Exodus to the Valley of Silicon

I was interested in this thread “Top 100 people lost to the valley” on Mike Butchers blog;

To which I added my usual two penneth (or more!)…

I’m sure there are plenty of U.S. people having made the switch to the U.K; but those working for large corporates (which sorry everyone, but Google, Excite and Yahoo are or were!) dont count as entrepreneurs in the sense we’re talking here. Moving out to the U.S. to get your start up funded or having peer support and enthusiasm which is often left wanting here, is different to being sent over here as part of a business and later deciding to stay. How many tech/net companies have chosen to move from SV to London to startup? I’d venture that the number is close to zero. Yes of course we (and Europe) can produce great businesses -and some have rightly been mentioned here- but do we have any one area in the U.K. (or Europe for that matter) that has the focus of innovation, enthusiasm, support ecosystem and WILLINGNESS TO INVEST that is present in SV? I think the answer has to be an emphatic no.

Silicon FenI am here in Silicon Fen, here in Cambridge; but its a joke really. Yes there are numerous hi-tech or Bio-tech firms here, yes it is a centre of excellence, yes, Library House, Bango and ARM are based here – but is this a culture of entrepreneurs? No. Is there funding available? Some. Is there funding for the next big consumer-orientated-mobile-or-internet-brand (I’m thinking the beasts like Google, FlickR et al) – The answer is no. Big successes in this sector are thin on the ground. Innovation is indeed a plenty; but most U.K. VCs are simply not willing to stump up the amount of money needed to push a startup from zero to light speed within a few months or a year or two. You simply cannot build a YouTube without money behind you – However good your technology is or your underpaid out-of-uni staff are.

I remember back in 2002 my company worked on a Digital Asset Management system for video and searching (its still live – www.britishpathe.com) and I suggested it could be used for user generated content, but the parent company at the time just “didnt get it”. Now, it might well have turned out to be early to market, because of broadbands limit reach at that time; but it is a recurring theme that investors here dont seem to have the same vision as their U.S. counterparts. In addition our cultural in general here in the U.K. frowns on failure and those who have failed.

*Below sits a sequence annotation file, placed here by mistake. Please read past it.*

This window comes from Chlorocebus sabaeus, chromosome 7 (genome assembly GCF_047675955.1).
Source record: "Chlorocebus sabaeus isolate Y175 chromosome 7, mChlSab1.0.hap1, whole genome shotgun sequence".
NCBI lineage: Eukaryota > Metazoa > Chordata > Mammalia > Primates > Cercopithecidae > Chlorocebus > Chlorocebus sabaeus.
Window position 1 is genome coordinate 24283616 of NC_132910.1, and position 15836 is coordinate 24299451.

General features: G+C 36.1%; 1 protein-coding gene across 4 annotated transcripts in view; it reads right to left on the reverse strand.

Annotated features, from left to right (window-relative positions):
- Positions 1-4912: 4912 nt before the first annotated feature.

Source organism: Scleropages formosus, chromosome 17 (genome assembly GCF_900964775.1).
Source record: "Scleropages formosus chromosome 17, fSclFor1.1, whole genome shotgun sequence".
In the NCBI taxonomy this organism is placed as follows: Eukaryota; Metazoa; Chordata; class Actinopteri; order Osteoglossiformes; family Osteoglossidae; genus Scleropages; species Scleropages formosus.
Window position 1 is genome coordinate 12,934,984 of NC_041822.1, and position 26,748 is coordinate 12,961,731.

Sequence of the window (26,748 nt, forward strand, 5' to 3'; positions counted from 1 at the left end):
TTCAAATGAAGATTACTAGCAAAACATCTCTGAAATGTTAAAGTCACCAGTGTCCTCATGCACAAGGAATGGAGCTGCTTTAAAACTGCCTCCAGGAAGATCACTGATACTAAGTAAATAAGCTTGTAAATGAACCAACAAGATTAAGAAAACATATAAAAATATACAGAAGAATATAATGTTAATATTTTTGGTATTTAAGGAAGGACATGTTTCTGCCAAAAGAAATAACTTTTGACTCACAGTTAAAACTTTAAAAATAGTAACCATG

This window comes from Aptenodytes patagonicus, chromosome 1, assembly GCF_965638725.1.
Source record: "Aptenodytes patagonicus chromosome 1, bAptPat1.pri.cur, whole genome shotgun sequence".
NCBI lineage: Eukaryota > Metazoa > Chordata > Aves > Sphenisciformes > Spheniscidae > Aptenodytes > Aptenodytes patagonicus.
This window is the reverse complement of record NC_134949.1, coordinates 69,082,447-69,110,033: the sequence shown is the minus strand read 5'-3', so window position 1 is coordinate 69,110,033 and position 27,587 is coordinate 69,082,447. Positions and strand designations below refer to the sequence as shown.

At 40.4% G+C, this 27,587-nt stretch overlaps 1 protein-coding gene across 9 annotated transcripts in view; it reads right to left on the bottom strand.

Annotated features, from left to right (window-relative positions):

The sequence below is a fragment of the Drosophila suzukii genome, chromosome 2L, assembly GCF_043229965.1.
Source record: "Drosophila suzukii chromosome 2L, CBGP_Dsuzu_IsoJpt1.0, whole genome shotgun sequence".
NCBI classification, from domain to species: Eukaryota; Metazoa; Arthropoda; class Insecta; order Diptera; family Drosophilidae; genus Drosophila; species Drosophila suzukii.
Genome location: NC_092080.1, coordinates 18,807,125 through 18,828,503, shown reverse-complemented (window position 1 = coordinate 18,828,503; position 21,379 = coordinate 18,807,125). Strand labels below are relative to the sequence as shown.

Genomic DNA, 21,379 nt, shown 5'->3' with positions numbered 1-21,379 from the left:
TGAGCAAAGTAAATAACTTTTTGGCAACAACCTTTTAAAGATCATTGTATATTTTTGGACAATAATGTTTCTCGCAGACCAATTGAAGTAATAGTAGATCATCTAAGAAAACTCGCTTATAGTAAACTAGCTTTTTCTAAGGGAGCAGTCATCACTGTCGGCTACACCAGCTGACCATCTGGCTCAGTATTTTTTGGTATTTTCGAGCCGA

This cultural difference IS true; I have spent time in NYC (although less on the West coast in honesty) and the difference you can taste in the air. Many people over here just “dont get it” until they see it big and succesful. If you’d explained YouTube to a Brit company or VC very early on, they just wouldnt believe it. I’m having the same problem with Mobile Social Networking and LBS services today – I’ve been saying the same thing for nearly 2 years and the market is finally moving in the direction I’ve described yet many people still “dont’ get it”. There will be a MySpace on mobile -and probably better!- and it will only be a matter of time; this is as obvious as falling off a log. But when it arrives and yet again its from a U.S. backed or U.S. based AND backed startup, yet again the conversation will be had as to why we cant do the same in the U.K. ….OK, my rant over.


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